When my boyfriend told me, just shy of our one-year anniversary, that he didn’t want a girlfriend anymore, I almost choked on my savory pork belly dish and $12 cocktail. This candlelit dinner had seemed to be to signal that our relationship was on the upswing, and my boyfriend—who had been drifting a bit lately—was back. I couldn’t be more wrong. This wasn’t a let’s-try-again reunion dinner; It was our last supper.
My nervous system began to shut down. I went numb as I nearly tackled the waitress (“We need our check! Now!”). I was out the door in a shot; He was right on my heels. When we got to the subway station, I told him to give me back my keys. He resisted: “Can’t we wait till I come by and get my–”
“No. Now,” I said, fighting back tears (and failing). I stood there, rigid, as he wiggled each key off the chain, dropping them all into my hand with cold finality.
I cried the whole way home. What else was there to do? I got off a stop early so I could call my sister who answered sleepily, from her cozy bed in a suburb of Massachusetts. I was stunned—and furious. How could he? Why?!
In the wake of an emotional rupture like that, you do what you need to do: You call and email everyone in your support system. And then you wait. For the pain to wear off, for the healing to begin. I sought the unwavering support of my girlfriends, who rallied around me, even coddled me. My friend Renee texted, “I’m so sorry you two broke up. Should I hate him now? Tell me and I will.”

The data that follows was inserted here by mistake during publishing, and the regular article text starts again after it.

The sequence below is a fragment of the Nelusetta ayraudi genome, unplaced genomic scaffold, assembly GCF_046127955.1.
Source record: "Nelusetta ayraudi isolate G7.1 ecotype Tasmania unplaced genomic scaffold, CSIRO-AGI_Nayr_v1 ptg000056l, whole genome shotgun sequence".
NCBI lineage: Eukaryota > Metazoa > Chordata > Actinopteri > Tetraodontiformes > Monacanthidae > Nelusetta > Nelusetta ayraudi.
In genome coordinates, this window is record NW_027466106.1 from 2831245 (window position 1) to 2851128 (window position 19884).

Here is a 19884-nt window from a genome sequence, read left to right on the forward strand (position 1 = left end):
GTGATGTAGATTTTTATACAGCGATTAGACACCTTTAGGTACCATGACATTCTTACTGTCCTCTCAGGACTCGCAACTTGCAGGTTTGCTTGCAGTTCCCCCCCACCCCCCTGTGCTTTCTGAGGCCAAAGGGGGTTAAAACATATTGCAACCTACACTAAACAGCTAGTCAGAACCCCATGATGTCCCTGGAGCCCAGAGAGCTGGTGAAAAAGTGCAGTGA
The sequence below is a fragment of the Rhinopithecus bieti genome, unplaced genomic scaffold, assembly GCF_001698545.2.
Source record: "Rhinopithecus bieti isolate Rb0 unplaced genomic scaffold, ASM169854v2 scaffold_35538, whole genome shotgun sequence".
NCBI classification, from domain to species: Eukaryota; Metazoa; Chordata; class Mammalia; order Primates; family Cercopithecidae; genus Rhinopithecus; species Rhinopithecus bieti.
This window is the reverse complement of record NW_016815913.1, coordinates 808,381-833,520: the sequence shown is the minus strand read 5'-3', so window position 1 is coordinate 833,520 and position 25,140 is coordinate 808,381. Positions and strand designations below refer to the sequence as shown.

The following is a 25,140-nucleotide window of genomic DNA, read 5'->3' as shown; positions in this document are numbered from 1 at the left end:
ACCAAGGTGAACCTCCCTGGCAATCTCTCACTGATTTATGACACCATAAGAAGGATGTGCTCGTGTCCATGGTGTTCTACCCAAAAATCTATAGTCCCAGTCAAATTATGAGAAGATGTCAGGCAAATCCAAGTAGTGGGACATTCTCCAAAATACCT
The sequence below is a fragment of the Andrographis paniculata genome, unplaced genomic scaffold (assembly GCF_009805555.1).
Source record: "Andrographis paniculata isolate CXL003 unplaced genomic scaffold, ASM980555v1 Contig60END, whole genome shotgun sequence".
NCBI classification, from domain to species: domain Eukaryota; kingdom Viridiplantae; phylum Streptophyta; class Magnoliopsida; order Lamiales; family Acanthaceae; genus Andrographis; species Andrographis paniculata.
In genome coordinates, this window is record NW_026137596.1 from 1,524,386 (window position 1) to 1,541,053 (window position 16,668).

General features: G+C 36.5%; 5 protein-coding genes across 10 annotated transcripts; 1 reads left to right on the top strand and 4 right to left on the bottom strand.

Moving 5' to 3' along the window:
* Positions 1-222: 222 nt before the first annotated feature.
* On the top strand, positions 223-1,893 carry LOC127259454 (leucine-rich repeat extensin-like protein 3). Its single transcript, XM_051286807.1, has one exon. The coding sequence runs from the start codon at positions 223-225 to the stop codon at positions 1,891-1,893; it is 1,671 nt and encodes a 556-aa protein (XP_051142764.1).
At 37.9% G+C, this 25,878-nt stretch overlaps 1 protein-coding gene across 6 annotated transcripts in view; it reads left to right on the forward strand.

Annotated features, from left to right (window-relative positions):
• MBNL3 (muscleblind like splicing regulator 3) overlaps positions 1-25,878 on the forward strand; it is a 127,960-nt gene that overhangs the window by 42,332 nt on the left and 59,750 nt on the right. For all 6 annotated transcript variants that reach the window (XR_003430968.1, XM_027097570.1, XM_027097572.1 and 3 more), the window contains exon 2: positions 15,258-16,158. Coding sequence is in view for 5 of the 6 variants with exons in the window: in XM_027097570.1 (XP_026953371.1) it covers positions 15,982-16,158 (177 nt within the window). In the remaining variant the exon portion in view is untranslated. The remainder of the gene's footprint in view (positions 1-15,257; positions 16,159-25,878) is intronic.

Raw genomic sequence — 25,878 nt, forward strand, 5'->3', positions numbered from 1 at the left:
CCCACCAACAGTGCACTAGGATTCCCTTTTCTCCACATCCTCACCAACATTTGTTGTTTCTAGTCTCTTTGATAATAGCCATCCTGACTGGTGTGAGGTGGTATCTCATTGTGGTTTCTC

That’s why I love girlfriends; they’re angels in a crisis. They told me all the things I felt like I needed to hear: “I’m so sorry, honey. But he didn’t appreciate you.” “You know you can and will do better.” This is the role of girlfriends: to turn in the wagons, nurse you back to health, point out the flaws and, in many ways, hang lights in your darkest corners.
At a business lunch the next day (which I almost cancelled), I looked and felt like crap. I had been crying all night. “You want him back?” a man I’d known—a former colleague—boldly interjected. I was mute. Of course I did. I wasn’t the one who wanted to end it.
This guy—we’ll call him P.T. Carlito—continued to say the most outrageous things to me. He suggested he could show me how to get my ex back in a matter of weeks. He also said I was far too needy and straight-up crazy (“You know that, right?”). He said that if I wanted to get different results, I had to change my behavior, trust him implicitly and do exactly as he said. He was aggressive, obnoxious, cocky. I didn’t believe a word he said.